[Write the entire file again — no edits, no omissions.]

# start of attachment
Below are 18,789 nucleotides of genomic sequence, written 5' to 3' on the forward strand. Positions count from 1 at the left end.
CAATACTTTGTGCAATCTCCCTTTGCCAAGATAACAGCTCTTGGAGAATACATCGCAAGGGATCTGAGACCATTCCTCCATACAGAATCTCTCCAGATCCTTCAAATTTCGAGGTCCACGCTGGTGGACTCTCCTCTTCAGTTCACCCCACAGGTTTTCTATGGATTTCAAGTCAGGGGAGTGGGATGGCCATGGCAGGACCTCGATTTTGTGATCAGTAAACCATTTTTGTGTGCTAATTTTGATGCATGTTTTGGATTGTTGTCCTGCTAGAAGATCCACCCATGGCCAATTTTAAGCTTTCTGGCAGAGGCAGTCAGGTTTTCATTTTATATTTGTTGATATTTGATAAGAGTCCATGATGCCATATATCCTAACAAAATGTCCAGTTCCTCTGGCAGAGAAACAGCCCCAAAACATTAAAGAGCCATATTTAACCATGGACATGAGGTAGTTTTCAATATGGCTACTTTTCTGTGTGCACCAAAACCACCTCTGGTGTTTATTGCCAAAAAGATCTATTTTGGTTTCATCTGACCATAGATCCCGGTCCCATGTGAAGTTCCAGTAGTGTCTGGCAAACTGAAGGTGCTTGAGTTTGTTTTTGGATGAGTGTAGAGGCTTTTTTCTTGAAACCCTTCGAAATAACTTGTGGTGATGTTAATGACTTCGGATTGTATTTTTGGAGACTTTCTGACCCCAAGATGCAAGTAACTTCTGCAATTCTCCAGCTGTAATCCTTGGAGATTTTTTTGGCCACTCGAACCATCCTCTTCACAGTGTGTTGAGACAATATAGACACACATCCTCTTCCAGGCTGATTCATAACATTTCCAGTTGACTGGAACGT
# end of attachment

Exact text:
Below are 18,789 nucleotides of genomic sequence, written 5' to 3' on the forward strand. Positions count from 1 at the left end.
CAATACTTTGTGCAATCTCCCTTTGCCAAGATAACAGCTCTTGGAGAATACATCGCAAGGGATCTGAGACCATTCCTCCATACAGAATCTCTCCAGATCCTTCAAATTTCGAGGTCCACGCTGGTGGACTCTCCTCTTCAGTTCACCCCACAGGTTTTCTATGGATTTCAAGTCAGGGGAGTGGGATGGCCATGGCAGGACCTCGATTTTGTGATCAGTAAACCATTTTTGTGTGCTAATTTTGATGCATGTTTTGGATTGTTGTCCTGCTAGAAGATCCACCCATGGCCAATTTTAAGCTTTCTGGCAGAGGCAGTCAGGTTTTCATTTTATATTTGTTGATATTTGATAAGAGTCCATGATGCCATATATCCTAACAAAATGTCCAGTTCCTCTGGCAGAGAAACAGCCCCAAAACATTAAAGAGCCATATTTAACCATGGACATGAGGTAGTTTTCAATATGGCTACTTTTCTGTGTGCACCAAAACCACCTCTGGTGTTTATTGCCAAAAAGATCTATTTTGGTTTCATCTGACCATAGATCCCGGTCCCATGTGAAGTTCCAGTAGTGTCTGGCAAACTGAAGGTGCTTGAGTTTGTTTTTGGATGAGTGTAGAGGCTTTTTTCTTGAAACCCTTCGAAATAACTTGTGGTGATGTTAATGACTTCGGATTGTATTTTTGGAGACTTTCTGACCCCAAGATGCAAGTAACTTCTGCAATTCTCCAGCTGTAATCCTTGGAGATTTTTTTGGCCACTCGAACCATCCTCTTCACAGTGTGTTGAGACAATATAGACACACATCCTCTTCCAGGCTGATTCATAACATTTCCAGTTGACTGGAACGT